Stanley Alpert is a former federal prosecutor and the author of "The Birthday Party," a memoir about how he survived being kidnapped on his 38th birthday. Alpert spent 25 hours held hostage by men who offered him drugs and threatened to kill his father, but he eventually convinced them to release him. Using clues he had memorized while captive, Alpert then lead FBI and NYPD agents to his kidnappers within mere hours. Alpert is also an environmental lawyer and a former federal prosecutor.
Big Think's interview with Alpert, in which he recounts his experience and gives advice about how to survive a kidnapping, is part of our Ultimate Survivor Stories series.
Question: Is it important to humanize yourself to your kidnappers?
Stanley Alpert: I think that to survive a hostage situation, it’s very important that you humanize yourself. That your captors view you not merely as a target, not merely as some stray lawyer with too much money, in their view, that they picked up off the street. Of course, I was an assistant U.S. attorney at the time. I wasn’t making as much money as they thought. But rather to view you as a person that was a human being, which is a strong incentive for them to keep you alive.
So I tried to do that. Right away when I was in the car with them, they asked me whether my watch was gold. And on instinct I said, you know, “I don’t know particularly, but my father gave it to me for graduating from law school.” I wanted them to realize that I’m a human being with a father. Turns out that actually backfired on me because they later threatened to kill him. Maybe I planted that idea in their heads. But I had a real feeling that they ought to know that.
I also tried the good-guy-lawyer thing. You know, I’m an environmental lawyer, who at the time was an environmental prosecutor. I ran in our district and I felt like, if I told them I was a good guy lawyer: I’m doing good things. I’m trying to help save the planet, I’m try—I mean, I didn’t use those words, but those ideas that they might be less likely to kill me and actually that backfired too. Because one of the toughest thugs, who went by the name of Sen said that was ridiculous. Why would I be suing ExxonMobil to get money out of them that goes to the Federal government when that money belongs here in our community, which was his point of view. So that too didn’t work, but it was another effort to try to humanize myself.
Now, another way to do it was to be very nice and kind no matter how they talked to me. Another way to do it was sort of midway through this, they decided to toy with me and get a little free legal advice. So they asked me actually some very serious legal questions. One of them was about how one of the guys had been, what he claimed, falsely arrested and he wanted to know if he could bring a lawsuit even though he had given a false name to the police. Now you can imagine a Federal prosecutor is not in a position to assist somebody who has given a false name to the police. But I was struggling for my life. So I asked a lot of questions, found out the facts and then I gave him a legal theory by which he might be able to win. I said, “Well,” you know, “You could say the reason you gave the false name was that you felt frightened by the police themselves because they had falsely arrested you.” Now I give you this, this is definitely not one of my prouder moments. And as a Federal prosecutor, I would never try to manipulate something in that way, but here I was just trying to hold onto my life.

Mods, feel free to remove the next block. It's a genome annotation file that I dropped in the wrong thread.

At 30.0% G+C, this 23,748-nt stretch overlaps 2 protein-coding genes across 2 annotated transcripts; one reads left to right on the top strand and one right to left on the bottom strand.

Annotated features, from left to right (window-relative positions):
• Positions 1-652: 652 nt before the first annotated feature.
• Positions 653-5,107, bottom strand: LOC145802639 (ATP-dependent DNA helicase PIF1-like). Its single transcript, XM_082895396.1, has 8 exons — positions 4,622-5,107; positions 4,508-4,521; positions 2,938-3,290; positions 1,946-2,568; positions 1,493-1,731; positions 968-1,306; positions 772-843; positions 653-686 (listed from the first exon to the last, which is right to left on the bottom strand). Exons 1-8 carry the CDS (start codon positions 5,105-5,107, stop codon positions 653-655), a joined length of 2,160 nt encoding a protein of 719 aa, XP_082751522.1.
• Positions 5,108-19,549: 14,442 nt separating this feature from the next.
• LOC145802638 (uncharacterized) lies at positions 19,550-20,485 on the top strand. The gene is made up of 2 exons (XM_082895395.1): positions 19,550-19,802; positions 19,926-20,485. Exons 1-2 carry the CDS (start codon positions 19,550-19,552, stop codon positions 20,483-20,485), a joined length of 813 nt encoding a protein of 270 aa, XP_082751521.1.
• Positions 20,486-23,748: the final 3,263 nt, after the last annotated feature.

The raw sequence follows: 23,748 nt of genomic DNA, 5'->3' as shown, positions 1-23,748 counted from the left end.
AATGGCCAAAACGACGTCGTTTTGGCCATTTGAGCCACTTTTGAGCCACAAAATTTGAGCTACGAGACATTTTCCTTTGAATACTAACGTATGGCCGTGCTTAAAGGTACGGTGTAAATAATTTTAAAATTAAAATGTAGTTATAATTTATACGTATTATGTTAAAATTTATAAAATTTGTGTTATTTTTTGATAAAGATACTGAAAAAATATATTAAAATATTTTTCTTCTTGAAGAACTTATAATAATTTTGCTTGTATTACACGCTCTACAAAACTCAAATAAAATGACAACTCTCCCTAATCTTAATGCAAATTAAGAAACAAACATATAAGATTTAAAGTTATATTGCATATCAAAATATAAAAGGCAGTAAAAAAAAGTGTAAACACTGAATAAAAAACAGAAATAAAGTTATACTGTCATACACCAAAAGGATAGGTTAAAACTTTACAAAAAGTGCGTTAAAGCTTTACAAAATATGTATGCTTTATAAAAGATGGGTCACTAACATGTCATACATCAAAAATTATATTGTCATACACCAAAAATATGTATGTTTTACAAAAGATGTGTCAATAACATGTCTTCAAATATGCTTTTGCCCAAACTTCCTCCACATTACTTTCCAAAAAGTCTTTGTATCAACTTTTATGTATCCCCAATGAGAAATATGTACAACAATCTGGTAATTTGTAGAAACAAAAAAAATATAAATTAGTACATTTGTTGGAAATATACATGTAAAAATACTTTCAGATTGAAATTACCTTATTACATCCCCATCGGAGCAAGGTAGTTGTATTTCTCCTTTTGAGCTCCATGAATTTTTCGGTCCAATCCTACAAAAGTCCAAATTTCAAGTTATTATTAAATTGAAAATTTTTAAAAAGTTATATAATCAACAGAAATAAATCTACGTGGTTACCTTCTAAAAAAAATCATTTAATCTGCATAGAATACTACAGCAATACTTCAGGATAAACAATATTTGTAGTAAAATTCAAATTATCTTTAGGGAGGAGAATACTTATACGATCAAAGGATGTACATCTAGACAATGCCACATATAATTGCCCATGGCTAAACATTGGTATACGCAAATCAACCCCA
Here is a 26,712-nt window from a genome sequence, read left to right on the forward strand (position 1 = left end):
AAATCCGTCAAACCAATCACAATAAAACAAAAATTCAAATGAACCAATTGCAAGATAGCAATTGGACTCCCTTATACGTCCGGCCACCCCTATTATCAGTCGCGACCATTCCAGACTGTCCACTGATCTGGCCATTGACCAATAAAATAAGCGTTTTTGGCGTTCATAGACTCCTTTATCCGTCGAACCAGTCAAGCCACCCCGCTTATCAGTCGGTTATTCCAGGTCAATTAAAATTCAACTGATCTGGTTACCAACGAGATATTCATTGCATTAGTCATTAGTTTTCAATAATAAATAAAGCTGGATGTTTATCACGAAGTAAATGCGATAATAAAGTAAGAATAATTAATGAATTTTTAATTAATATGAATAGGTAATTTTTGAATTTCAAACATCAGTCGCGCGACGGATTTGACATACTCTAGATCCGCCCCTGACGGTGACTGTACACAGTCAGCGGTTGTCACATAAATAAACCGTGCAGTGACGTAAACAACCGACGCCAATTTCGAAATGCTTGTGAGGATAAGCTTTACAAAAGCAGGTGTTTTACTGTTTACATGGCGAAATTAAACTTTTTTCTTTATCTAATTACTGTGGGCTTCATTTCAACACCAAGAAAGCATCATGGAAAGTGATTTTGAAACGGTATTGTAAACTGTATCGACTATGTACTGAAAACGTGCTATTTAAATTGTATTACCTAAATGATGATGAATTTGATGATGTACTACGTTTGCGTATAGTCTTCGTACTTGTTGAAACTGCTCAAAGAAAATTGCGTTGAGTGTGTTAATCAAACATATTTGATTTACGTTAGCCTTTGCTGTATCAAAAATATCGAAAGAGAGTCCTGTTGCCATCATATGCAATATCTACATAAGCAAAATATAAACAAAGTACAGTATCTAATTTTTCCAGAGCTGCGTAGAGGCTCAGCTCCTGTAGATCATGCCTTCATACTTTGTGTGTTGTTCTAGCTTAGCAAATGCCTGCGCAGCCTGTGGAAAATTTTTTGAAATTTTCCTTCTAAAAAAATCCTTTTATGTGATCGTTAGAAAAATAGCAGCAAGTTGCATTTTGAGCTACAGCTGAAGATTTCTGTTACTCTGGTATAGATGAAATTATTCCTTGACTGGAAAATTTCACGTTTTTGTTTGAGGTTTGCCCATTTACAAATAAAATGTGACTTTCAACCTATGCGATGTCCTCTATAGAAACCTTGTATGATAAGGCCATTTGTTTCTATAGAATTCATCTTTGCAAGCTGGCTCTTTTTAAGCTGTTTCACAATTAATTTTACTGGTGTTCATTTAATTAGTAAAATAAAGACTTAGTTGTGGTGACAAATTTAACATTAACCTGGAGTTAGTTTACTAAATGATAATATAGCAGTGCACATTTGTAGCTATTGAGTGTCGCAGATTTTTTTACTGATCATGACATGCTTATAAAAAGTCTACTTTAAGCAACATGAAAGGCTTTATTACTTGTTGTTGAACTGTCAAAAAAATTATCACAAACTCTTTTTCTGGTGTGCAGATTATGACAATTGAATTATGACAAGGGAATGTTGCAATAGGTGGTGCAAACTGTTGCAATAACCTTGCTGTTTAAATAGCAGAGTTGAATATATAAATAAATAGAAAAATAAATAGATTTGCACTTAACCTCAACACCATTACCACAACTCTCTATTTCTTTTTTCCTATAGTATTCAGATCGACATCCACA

By giving them positive legal advice, a positive theory that they could feel good about, that was a bonding experience. And you need to humanize yourself and bond with your captors in order to enhance your chance of surviving.
Question: Should you ever try to deceive your captors?
Stanley Alpert: So for the most part, you’re in the experience, I was as kind and friendly and responsive. I tried to be a good listener. You know, one guy was complaining about how his father wasn’t nice to his... you know, his father wasn’t nice to his mother. I tried to be very decent and kind. And I was honest most of the time. But in the art of survival, which in my case was also the art of war, there are times when it’s critical that you use a weapon that all fighters use, which is to deceive the enemy.
So toward the very end, right before they were planning to take me back, or said they were planning to take me back, the leader of the gang turns to me and says: “Stanley, if you had to chance to put me away for life, would you do it?” So what do you say? If you say yes, you’re dead. If you say no, you’re dead. I mean how stupid are they? So, I needed to give an answer that was a little more nuanced and obviously I couldn’t tell the truth. Because the fact is, putting my own experience aside, I couldn’t possibly let them do this to any other human being again. I couldn’t live with that on my conscience if I didn’t try to get them. So I thought about it and I said, “Look, you already told me you know where I live. You know where my father lives. I don’t know who you are; I don’t know where we are. You haven’t hurt me so far, and you say you’re gonna release me unharmed. I don’t think this has to go any further.” And in giving that answer I was deceiving my enemy, which was critical in that moment. I couldn’t tell the straight truth, yeah, I’m a Federal prosecutor, of course as soon as I get out of her I’m gonna get the FBI on your ass and get you locked up. I couldn’t do that. So there are times when you have to deceive the enemy and that’s what I did.
Recorded August 9, 2010
Interviewed by Max Miller